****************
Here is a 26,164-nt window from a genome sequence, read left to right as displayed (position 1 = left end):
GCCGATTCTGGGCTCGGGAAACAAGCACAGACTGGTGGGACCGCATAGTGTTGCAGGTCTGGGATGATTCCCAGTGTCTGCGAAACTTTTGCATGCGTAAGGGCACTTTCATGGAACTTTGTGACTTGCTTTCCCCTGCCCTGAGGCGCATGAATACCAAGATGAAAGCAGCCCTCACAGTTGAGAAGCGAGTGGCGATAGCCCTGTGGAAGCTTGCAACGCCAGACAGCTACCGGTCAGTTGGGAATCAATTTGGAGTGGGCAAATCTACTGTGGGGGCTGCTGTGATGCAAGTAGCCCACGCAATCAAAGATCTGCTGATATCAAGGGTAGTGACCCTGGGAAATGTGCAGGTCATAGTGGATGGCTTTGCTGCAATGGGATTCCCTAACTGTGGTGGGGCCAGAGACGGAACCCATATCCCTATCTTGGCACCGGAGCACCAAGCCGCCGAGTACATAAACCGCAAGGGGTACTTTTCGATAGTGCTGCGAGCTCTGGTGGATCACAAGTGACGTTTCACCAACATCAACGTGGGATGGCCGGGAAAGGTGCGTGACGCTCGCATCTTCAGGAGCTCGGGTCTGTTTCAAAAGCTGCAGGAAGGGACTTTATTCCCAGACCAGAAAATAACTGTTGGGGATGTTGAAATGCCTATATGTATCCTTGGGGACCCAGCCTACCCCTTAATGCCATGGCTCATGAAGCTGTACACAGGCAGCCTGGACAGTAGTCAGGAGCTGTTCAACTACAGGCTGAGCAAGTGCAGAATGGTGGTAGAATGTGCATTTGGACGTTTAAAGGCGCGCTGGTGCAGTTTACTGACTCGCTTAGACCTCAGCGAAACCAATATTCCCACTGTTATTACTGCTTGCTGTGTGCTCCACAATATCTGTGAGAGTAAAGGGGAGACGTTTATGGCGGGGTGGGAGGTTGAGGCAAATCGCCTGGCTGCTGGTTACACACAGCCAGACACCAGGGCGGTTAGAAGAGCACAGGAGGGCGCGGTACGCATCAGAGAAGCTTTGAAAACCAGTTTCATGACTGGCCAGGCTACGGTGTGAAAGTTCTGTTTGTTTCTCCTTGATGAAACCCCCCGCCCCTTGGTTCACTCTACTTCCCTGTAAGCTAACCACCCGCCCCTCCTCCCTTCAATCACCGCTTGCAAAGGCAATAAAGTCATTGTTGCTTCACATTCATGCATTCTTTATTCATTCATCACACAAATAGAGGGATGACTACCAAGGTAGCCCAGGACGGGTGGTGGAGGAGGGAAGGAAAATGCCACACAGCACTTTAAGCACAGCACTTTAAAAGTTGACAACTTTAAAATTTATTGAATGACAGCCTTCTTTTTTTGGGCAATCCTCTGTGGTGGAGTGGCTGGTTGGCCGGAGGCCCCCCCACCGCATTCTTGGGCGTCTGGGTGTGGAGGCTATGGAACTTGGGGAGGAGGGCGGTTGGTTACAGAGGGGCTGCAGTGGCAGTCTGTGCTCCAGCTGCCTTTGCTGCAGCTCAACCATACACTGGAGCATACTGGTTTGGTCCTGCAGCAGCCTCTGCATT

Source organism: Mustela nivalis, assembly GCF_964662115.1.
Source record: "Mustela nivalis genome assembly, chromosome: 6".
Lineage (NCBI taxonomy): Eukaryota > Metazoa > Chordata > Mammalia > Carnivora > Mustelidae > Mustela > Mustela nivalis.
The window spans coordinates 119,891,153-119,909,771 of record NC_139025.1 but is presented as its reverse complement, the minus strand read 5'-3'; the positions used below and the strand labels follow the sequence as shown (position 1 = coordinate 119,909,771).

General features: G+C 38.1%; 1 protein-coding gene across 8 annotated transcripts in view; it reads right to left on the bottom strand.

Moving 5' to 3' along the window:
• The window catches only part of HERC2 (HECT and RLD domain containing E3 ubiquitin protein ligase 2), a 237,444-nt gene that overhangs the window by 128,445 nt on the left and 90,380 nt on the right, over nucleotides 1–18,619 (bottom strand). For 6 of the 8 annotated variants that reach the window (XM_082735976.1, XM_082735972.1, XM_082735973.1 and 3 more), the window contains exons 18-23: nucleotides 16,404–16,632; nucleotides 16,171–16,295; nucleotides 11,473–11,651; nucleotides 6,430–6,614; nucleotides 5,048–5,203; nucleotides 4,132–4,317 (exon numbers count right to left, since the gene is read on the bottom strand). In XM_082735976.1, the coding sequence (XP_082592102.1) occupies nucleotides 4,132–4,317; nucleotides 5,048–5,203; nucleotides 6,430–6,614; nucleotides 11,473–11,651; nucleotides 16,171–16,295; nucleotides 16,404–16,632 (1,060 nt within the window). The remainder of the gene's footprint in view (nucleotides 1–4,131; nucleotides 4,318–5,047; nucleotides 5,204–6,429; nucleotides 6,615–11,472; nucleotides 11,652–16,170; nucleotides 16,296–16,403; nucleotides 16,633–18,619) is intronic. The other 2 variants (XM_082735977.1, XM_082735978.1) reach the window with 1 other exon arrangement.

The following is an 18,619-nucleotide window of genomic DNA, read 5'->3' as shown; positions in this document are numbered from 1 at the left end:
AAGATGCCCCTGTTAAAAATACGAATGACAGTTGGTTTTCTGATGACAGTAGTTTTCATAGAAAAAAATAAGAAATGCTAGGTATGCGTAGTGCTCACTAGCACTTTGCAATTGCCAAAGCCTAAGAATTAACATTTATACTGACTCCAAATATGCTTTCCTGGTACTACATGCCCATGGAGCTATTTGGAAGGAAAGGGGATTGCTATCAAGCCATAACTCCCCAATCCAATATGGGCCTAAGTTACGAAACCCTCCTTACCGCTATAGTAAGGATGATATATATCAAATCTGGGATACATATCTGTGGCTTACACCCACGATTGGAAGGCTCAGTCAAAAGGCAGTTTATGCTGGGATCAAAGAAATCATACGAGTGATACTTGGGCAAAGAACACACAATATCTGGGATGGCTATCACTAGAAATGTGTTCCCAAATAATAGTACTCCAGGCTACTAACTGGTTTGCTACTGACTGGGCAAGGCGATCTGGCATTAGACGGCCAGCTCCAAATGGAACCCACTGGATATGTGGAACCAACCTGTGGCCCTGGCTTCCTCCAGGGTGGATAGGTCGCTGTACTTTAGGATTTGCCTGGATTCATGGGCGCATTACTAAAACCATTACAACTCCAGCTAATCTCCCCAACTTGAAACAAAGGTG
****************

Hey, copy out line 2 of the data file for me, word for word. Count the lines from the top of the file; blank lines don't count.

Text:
GCCGATTCTGGGCTCGGGAAACAAGCACAGACTGGTGGGACCGCATAGTGTTGCAGGTCTGGGATGATTCCCAGTGTCTGCGAAACTTTTGCATGCGTAAGGGCACTTTCATGGAACTTTGTGACTTGCTTTCCCCTGCCCTGAGGCGCATGAATACCAAGATGAAAGCAGCCCTCACAGTTGAGAAGCGAGTGGCGATAGCCCTGTGGAAGCTTGCAACGCCAGACAGCTACCGGTCAGTTGGGAATCAATTTGGAGTGGGCAAATCTACTGTGGGGGCTGCTGTGATGCAAGTAGCCCACGCAATCAAAGATCTGCTGATATCAAGGGTAGTGACCCTGGGAAATGTGCAGGTCATAGTGGATGGCTTTGCTGCAATGGGATTCCCTAACTGTGGTGGGGCCAGAGACGGAACCCATATCCCTATCTTGGCACCGGAGCACCAAGCCGCCGAGTACATAAACCGCAAGGGGTACTTTTCGATAGTGCTGCGAGCTCTGGTGGATCACAAGTGACGTTTCACCAACATCAACGTGGGATGGCCGGGAAAGGTGCGTGACGCTCGCATCTTCAGGAGCTCGGGTCTGTTTCAAAAGCTGCAGGAAGGGACTTTATTCCCAGACCAGAAAATAACTGTTGGGGATGTTGAAATGCCTATATGTATCCTTGGGGACCCAGCCTACCCCTTAATGCCATGGCTCATGAAGCTGTACACAGGCAGCCTGGACAGTAGTCAGGAGCTGTTCAACTACAGGCTGAGCAAGTGCAGAATGGTGGTAGAATGTGCATTTGGACGTTTAAAGGCGCGCTGGTGCAGTTTACTGACTCGCTTAGACCTCAGCGAAACCAATATTCCCACTGTTATTACTGCTTGCTGTGTGCTCCACAATATCTGTGAGAGTAAAGGGGAGACGTTTATGGCGGGGTGGGAGGTTGAGGCAAATCGCCTGGCTGCTGGTTACACACAGCCAGACACCAGGGCGGTTAGAAGAGCACAGGAGGGCGCGGTACGCATCAGAGAAGCTTTGAAAACCAGTTTCATGACTGGCCAGGCTACGGTGTGAAAGTTCTGTTTGTTTCTCCTTGATGAAACCCCCCGCCCCTTGGTTCACTCTACTTCCCTGTAAGCTAACCACCCGCCCCTCCTCCCTTCAATCACCGCTTGCAAAGGCAATAAAGTCATTGTTGCTTCACATTCATGCATTCTTTATTCATTCATCACACAAATAGAGGGATGACTACCAAGGTAGCCCAGGACGGGTGGTGGAGGAGGGAAGGAAAATGCCACACAGCACTTTAAGCACAGCACTTTAAAAGTTGACAACTTTAAAATTTATTGAATGACAGCCTTCTTTTTTTGGGCAATCCTCTGTGGTGGAGTGGCTGGTTGGCCGGAGGCCCCCCCACCGCATTCTTGGGCGTCTGGGTGTGGAGGCTATGGAACTTGGGGAGGAGGGCGGTTGGTTACAGAGGGGCTGCAGTGGCAGTCTGTGCTCCAGCTGCCTTTGCTGCAGCTCAACCATACACTGGAGCATACTGGTTTGGTCCTGCAGCAGCCTCTGCATT